Shea butter is a fat which has been extracted from shea tree nuts. It has an off-white or ivory-coloured look and its consistency is creamy. This texture means that it is easy to spread on your skin. Shea butter mostly comes from shea trees located in West Africa.
Due to its high concentration of fatty acids and vitamins, it is a well suited cosmetic ingredient for the softening of the skin. Further to this, it has anti-inflammatory and healing properties. If you were to use shea butter on your body, particularly the face, the results can be conditioned, toned and soothed skin.
The nature of the oils contained within shea butter means it can soak into your skin, which would create a smooth and soft barrier that seals in moisture, creating a moisturising effect that can last a few hours.
Another benefit, although this is not a guaranteed prospect, shea butter has been reported to have, is anti-ageing properties, and if it does prove to be the case it is believed the reasoning behind it is due to the promotion of collagen production or the decreasing of the collagen breakdown that is already present.
How to Use Shea Butter on the Face
Right, so you have heard about the benefits of using Shea butter on your face, but how do you use it in this way? Well, the simplest method is to purchase a good cream that includes shea butter as an ingredient. But you could also wear a facial mask that contains shea butter. This is something you could make using 1tbsp of raw honey, 3 to 4 drops of grapeseed oil and 1tbsp of pure shea butter. You need to mix this all together and spread over your face (after washing it first with a cream cleanser or warm water). Try leaving the mask on for 10 to 12 minutes before gently giving the face a cleanse with warm water and a soft washcloth.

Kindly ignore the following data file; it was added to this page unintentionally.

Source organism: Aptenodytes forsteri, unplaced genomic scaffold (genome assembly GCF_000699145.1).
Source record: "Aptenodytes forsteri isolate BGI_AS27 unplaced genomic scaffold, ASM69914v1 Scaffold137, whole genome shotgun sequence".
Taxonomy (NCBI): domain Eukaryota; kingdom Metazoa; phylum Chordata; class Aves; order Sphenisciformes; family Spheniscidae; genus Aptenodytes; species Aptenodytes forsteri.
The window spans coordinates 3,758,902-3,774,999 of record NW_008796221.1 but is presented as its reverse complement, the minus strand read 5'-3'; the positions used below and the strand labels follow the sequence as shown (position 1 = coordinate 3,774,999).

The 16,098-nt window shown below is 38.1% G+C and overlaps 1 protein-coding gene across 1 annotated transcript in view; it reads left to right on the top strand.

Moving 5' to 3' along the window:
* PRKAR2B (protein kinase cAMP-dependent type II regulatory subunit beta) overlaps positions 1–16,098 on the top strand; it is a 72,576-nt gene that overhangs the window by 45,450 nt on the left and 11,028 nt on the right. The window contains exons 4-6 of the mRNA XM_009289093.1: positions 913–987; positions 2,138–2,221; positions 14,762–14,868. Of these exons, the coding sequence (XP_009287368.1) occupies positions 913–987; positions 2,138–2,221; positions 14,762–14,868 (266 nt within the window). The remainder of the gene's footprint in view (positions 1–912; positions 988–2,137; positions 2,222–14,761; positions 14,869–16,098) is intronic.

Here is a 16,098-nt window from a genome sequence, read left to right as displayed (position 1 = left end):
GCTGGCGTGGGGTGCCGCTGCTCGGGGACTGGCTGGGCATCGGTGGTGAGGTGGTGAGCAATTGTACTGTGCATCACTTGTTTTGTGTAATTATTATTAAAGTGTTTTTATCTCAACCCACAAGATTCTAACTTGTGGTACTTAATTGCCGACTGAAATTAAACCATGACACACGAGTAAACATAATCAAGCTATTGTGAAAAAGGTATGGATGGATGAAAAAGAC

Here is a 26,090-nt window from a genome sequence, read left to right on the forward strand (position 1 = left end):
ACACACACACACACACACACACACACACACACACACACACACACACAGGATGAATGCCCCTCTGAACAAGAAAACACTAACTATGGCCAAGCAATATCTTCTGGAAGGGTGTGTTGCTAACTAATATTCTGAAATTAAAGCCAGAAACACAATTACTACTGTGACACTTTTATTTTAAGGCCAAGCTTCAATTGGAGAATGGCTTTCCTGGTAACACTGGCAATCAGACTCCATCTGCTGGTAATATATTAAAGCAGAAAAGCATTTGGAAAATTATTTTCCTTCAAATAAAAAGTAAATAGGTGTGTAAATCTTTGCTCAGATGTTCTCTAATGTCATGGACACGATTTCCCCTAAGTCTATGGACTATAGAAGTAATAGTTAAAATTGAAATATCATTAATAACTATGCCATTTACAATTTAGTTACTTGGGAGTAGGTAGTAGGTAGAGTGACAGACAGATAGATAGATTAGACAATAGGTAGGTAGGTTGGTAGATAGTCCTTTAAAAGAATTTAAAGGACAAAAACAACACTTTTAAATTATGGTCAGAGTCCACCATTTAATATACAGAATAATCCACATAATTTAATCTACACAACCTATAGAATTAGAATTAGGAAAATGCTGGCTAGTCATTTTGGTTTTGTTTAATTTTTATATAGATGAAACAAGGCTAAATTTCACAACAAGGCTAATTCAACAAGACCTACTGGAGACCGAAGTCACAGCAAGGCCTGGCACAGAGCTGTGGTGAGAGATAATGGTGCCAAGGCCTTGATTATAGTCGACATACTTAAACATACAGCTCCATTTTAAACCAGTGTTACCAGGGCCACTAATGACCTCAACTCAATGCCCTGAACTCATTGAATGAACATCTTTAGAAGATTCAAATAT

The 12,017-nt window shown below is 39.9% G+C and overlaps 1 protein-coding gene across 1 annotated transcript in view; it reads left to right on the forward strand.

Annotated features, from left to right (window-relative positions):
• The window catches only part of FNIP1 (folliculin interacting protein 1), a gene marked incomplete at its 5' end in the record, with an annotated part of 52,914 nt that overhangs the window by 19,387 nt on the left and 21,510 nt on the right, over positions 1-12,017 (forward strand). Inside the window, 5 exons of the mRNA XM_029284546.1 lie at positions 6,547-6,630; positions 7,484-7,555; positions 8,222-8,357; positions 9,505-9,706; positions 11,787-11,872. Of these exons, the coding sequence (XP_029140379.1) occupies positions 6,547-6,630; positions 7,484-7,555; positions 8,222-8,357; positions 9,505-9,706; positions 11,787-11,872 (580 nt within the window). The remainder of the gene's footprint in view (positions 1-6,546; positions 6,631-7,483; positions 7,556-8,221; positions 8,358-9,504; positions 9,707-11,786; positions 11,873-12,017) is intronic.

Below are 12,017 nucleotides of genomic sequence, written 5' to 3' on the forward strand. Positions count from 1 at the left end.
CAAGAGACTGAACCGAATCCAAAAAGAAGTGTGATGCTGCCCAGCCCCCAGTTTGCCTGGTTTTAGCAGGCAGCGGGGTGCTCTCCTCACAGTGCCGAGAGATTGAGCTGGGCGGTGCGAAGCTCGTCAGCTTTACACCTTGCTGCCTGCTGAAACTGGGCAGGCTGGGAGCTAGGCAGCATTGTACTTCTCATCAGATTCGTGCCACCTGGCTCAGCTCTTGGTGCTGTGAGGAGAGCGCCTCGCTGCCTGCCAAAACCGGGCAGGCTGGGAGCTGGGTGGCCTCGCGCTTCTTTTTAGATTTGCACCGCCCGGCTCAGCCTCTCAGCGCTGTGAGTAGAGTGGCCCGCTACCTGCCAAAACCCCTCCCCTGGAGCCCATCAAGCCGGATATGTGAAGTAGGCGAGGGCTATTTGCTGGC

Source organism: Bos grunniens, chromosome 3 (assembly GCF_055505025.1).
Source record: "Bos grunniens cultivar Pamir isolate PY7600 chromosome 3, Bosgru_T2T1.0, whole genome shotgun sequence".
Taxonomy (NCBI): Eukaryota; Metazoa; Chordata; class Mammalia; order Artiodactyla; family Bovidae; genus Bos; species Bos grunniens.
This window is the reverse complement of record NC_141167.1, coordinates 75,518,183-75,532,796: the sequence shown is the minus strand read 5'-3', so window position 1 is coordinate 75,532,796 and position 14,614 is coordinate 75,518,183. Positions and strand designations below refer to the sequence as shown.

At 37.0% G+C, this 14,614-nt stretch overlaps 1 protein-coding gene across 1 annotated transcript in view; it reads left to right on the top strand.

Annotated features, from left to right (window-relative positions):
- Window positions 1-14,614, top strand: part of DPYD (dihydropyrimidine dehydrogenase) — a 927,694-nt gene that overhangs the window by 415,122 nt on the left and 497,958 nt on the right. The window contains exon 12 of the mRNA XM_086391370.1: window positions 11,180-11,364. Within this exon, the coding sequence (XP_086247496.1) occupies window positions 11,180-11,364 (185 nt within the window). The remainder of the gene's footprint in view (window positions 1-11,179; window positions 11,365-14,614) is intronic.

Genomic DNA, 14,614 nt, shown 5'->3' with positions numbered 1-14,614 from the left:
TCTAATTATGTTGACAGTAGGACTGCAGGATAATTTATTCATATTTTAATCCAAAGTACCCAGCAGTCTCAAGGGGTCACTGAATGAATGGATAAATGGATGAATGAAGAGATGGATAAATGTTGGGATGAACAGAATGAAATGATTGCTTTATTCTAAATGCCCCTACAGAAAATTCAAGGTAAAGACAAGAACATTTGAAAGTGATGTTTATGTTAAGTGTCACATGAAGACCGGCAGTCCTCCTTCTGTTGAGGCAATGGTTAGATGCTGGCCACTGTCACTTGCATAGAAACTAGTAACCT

Potential Side Effects
In general shea butter is a very low-risk ingredient, with allergic reactions being rare. However, some people will be allergic to it, so this is something to consider before progressing with using the ingredient as part of your skincare routine. It has been said and backed by The American Academy of Dermatology that shea butter can clog your pores and cause acne, especially likely if you have acne-prone skin.
Overall, there are some positive benefits to introducing Shea Butter into your skincare routine. Just be thoughtful of the unlikely, but still possible chances of side effects and do your best to make sure that whatever product you are purchasing is a well-made item! Shea Butter based products can vary in price but they do not need to cost a fortune. It is good to look out for natural products that are not loaded with harmful chemicals, of course.